Zoram Khawvel publisher, Pu MC Lalrinthanga and Aizawl Post editor Pu C Lalrambuotsai were all smiles when we met. The unseen attachment speaks of old friends. Old lovers. Unquestioned loyalty. We immediately headed for Aizawl, which is almost forty kilometers from Lengpui airport. We pass through many sleepy villages bathe with the red eyes of the drowning sun. The villages were fresh and clean. Most of the time the chain of voluntary hills and mountains blinded the sun. I spotted many village men walking without shirts. Not that they do not have any to wear. I believed it worked unconsciously to walk shirtless in the villagge. Carefree with their six packs firm on sun baked chisselled bodies. They did not seem to have much to impress.
There were big signboards that announced about the threat of bamboo flowering. Some about malaria. If one has to judge the signboards, it seems Mizoram government is well prepared to fight the threat of the death flower. But the newspaper of the following day speaks a different story of corruption with the farmer’s share that was allotted by the government at the Centre. I realized nature is a weaker threat compared to corrupt man. Man is just like death. He can never quench his thirst.
It was a relief driving along long winding road that was only disturbed by curves and curl. The air was too clean. It is a blessing that air is still free of cost. I dread to imagine the future where fresh air would be a commodity in the hands of multi-national giants. We finally reached Aizawl to find the narrow clogged road filled with Maruti-800 cars. Pu Lalrambuotsai told us that Aizawl is also known as the “city of Maruti.” Trains of Maruti cars could be spotted anywhere at the cosy city. I love the city for various reasons. One, there is always a sense of coming home. Second, it is homely too. The other reasons are also intimate.
Reading the wall
There are many man-made concrete walls in Aizawl. They must have been built to give a support to the loose soil from sliding off. The walls were smeared with posters. I could make out two kinds of posters. One that announced concerts, idol/icon related campaign posters, album release, fashion show and all those “superstructure” culture Mizoram is famous for. The other digressed to speak against corruption that is getting rampant with the bamboo flowering. Many new actors representing the farmers multiplied to fight against the present MNF government who were accused with corruption and siphoning off the farmer’s share of money that was allotted by the Centre to relieve them as the bamboo flowers and rats, rodents and wild animals multiply.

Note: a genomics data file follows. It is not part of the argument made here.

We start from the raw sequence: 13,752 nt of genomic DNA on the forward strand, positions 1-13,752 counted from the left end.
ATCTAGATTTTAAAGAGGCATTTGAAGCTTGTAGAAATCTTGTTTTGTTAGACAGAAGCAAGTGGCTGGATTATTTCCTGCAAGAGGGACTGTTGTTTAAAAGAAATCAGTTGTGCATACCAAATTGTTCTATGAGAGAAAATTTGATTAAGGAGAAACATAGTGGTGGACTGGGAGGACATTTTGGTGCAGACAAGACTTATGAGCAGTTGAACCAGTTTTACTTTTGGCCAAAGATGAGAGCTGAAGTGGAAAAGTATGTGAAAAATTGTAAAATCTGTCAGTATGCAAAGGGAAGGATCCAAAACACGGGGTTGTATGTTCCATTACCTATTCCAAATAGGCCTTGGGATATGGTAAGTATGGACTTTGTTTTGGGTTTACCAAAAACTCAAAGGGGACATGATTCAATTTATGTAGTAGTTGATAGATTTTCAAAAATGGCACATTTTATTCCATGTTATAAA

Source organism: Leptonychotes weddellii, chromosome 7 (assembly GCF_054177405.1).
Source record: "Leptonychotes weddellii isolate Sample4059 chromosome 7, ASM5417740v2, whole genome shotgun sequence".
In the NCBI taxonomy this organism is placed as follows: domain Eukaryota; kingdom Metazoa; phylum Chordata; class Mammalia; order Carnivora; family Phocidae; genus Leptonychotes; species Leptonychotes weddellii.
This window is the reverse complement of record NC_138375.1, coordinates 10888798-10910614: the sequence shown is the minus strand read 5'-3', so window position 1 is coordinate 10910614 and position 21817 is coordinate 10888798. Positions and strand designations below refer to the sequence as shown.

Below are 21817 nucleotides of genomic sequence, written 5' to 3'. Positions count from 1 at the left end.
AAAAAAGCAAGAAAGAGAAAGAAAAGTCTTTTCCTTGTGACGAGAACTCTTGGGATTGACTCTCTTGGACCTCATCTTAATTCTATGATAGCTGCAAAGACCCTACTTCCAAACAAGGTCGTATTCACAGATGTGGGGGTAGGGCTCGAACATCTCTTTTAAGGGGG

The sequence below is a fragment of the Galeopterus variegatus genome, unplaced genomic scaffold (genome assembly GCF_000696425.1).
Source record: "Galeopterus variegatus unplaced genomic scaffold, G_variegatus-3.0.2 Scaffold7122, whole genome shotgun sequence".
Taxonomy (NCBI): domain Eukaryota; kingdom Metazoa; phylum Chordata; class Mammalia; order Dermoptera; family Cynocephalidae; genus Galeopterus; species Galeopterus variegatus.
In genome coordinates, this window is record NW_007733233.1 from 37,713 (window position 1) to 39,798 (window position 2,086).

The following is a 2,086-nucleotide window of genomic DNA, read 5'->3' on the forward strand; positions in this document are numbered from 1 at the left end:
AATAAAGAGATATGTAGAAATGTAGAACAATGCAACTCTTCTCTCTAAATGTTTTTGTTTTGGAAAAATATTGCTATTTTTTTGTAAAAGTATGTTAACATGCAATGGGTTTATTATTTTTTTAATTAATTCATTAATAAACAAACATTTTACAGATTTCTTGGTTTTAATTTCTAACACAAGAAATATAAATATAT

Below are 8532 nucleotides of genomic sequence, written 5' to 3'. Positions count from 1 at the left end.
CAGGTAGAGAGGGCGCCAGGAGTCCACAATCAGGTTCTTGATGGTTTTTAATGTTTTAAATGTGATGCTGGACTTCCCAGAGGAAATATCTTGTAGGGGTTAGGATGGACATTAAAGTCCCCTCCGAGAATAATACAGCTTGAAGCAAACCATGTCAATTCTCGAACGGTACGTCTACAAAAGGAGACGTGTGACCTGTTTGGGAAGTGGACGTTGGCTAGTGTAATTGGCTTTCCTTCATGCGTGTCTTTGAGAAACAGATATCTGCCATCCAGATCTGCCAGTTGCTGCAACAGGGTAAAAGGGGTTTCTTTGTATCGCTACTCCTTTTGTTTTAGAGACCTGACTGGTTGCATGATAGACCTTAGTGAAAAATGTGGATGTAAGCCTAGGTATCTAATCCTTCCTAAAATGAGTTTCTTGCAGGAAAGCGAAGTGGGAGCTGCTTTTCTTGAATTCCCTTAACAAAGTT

The sad vacuum is that there is no movement to plant the serious issues to the consciousness of the public as well as the government. But the rocks and bricks on the wall still does.What i observed was that there seem to be too many actors for the one big issue, which otherwise deserved a concerted move. In the highly acclaimed Chrsitian state, the poor and needy are made to fetch for themselves while the able, haves and those close to the power structure reap and rip beyond fairness and truth. The black shepherds in wolve's clothing exploited them to score political mileage for selfish ends. If Jesus was around in Mizoram today, he would lead the farmer, whom the government as well as the public merely called mirethei (poor), loneitu (farmers) and thingtlangmi (hill people). Responding to the plights of the farmers did not seem to be the interest of the already established Churches too. The Churches seem to have lately appreciate Pilate's stand and his hand washing act too. If the water could have cleansed Pilate, the multiplying tribe of powerful reverends and theologians in Mizoram would also be cleansed by the unmerciful rain that wet the days and nights. But the poor and needy were left in the wilderness. Clueless. Helpless.I still remember Zoram Kuthnathawktute Pawl (ZKP) president, who, in its protest rally, warned the Government of Mizoram that it would be seeing darker days if the plights of the farmers are not addressed. Their voices are drenched on the wall. But the Bible is right. If no man speaks, the pebbles would.